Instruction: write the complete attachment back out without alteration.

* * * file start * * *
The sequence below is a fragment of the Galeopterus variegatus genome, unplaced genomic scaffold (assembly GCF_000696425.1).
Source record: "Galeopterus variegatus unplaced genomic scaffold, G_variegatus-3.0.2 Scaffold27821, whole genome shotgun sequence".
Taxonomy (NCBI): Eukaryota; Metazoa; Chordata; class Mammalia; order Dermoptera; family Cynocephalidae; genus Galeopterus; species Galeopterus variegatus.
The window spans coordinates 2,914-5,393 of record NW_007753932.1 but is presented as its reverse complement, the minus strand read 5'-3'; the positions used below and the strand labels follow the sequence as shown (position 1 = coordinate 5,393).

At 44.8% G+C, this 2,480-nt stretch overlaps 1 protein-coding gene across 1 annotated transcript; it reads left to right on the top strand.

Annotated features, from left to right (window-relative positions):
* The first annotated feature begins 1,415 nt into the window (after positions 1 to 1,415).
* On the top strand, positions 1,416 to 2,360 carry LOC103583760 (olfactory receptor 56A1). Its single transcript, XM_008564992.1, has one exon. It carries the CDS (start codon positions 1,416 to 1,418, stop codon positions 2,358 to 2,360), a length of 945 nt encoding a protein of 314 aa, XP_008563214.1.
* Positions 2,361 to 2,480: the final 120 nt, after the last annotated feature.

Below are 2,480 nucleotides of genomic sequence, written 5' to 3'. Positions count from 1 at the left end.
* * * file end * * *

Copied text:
The sequence below is a fragment of the Galeopterus variegatus genome, unplaced genomic scaffold (assembly GCF_000696425.1).
Source record: "Galeopterus variegatus unplaced genomic scaffold, G_variegatus-3.0.2 Scaffold27821, whole genome shotgun sequence".
Taxonomy (NCBI): Eukaryota; Metazoa; Chordata; class Mammalia; order Dermoptera; family Cynocephalidae; genus Galeopterus; species Galeopterus variegatus.
The window spans coordinates 2,914-5,393 of record NW_007753932.1 but is presented as its reverse complement, the minus strand read 5'-3'; the positions used below and the strand labels follow the sequence as shown (position 1 = coordinate 5,393).

At 44.8% G+C, this 2,480-nt stretch overlaps 1 protein-coding gene across 1 annotated transcript; it reads left to right on the top strand.

Annotated features, from left to right (window-relative positions):
* The first annotated feature begins 1,415 nt into the window (after positions 1 to 1,415).
* On the top strand, positions 1,416 to 2,360 carry LOC103583760 (olfactory receptor 56A1). Its single transcript, XM_008564992.1, has one exon. It carries the CDS (start codon positions 1,416 to 1,418, stop codon positions 2,358 to 2,360), a length of 945 nt encoding a protein of 314 aa, XP_008563214.1.
* Positions 2,361 to 2,480: the final 120 nt, after the last annotated feature.

Below are 2,480 nucleotides of genomic sequence, written 5' to 3'. Positions count from 1 at the left end.